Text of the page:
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Air Force captain, years teaching surgery, and decades more as a pioneering heart surgeon—all distinctions that belong to this plainspoken country boy from West Tennessee. But Dr. Bob Richardson started in much less ambitious circumstances. He hails from Henry County, where he began school in a one-room schoolhouse, was salutatorian in a graduating class of 12, and had only a 1.3 GPA after his first year at Bethel College. He’s come a long way since those humble beginnings.
Along the path from there to his life in healthcare are a good bunch of stories. But, he says, “the story between the lines is, I set out to fulfill a promise.”
In January of 1954, after leaving college and going to work, Bob was preparing to move to Nashville to train as a diesel mechanic when he got sick. Infectious hepatitis left him bedridden for two months and 40 pounds lighter.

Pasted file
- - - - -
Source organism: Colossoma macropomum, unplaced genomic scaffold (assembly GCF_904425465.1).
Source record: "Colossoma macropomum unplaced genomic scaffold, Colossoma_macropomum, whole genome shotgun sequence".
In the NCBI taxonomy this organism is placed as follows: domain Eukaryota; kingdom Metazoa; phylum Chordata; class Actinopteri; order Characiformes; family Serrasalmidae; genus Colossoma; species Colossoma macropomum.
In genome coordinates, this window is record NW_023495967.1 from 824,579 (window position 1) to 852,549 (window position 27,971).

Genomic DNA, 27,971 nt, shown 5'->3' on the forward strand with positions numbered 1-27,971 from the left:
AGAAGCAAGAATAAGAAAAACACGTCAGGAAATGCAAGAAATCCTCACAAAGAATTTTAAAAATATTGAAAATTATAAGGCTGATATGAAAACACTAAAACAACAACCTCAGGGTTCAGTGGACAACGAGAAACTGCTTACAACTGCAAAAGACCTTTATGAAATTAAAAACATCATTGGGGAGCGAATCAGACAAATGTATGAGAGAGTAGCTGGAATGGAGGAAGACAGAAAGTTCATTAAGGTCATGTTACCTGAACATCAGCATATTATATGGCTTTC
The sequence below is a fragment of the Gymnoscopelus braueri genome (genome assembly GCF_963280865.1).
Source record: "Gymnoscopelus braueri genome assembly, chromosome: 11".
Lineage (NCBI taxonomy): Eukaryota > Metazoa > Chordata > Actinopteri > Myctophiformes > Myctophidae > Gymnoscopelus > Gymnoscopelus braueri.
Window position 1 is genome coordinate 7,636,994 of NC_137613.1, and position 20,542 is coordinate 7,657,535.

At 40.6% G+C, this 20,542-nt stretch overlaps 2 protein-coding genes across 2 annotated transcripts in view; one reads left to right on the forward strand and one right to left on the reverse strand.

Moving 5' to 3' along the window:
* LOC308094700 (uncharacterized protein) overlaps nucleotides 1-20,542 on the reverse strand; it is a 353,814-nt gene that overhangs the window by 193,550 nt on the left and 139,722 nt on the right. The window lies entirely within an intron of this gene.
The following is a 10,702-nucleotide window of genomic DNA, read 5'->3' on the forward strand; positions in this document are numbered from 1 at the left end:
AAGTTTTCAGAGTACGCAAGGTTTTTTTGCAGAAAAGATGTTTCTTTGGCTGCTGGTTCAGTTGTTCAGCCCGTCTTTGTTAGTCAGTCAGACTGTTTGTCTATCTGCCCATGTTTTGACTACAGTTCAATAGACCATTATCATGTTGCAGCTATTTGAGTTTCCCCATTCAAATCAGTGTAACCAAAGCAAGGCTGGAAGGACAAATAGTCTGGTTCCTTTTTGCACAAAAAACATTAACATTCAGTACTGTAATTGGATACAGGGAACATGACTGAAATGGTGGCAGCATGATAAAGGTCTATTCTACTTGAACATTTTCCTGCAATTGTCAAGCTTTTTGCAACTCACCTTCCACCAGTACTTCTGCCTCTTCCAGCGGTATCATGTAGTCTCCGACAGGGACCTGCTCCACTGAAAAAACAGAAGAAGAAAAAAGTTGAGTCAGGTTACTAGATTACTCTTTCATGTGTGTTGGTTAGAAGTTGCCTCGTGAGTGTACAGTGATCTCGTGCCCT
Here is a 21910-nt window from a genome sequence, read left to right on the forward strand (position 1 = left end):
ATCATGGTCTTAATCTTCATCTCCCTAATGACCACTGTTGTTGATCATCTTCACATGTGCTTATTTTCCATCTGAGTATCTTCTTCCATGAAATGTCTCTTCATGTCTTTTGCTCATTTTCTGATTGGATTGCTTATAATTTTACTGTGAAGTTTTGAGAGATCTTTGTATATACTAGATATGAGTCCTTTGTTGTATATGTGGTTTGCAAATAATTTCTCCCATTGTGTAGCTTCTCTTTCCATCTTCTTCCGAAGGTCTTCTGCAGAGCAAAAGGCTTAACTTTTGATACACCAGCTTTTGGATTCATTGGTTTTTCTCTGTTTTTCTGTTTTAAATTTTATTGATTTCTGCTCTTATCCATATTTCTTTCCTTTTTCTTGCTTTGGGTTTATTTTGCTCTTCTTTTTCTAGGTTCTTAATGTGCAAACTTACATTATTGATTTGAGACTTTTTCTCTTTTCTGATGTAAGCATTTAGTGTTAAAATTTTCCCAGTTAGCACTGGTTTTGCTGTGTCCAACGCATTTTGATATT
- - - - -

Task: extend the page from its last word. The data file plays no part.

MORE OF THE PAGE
“I thought I was going to die,” says Richardson. “And I said, ‘God, let me get well, and I’ll spend my career helping sick folks.’ And I got well.”
A promise kept—lives changed
He never forgot his promise—good news for generations of medical students, countless patients and Methodist Le Bonheur Healthcare, where he worked for more than 20 years as a surgeon. Richardson even had his own operating room—Room 23.
“When I came down here to Methodist, they said, ‘Man, we’d love to have you. Come on in. You can have Room 23.’ And for the next two decades, my crew rolled up to Room 23 and we did our business.”
Over time, he’s been privy to firsts and innovations. During a short fellowship at the Texas Heart Institute in Houston, he assisted during the application of the world’s first artificial heart in 1969. He learned how to do a heart bypass during a time when the procedure was still being developed.
“The first bypass I ever saw,” he said, “is the first one I ever did. I’ve done hundreds after that, though. Thousands.”
Laying a foundation for greatness
For Richardson, it was never about accolades. It was about keeping his promise every day.
“I laid myself down a challenge, and I just tried to meet it,” he says.
He remembers his time in Room 23 fondly and remains a solid supporter of Methodist. He says they, also, keep their promise.
“I like the way their patients are respected and taken care of. They’re true to their creed. They’re taking care of the people.”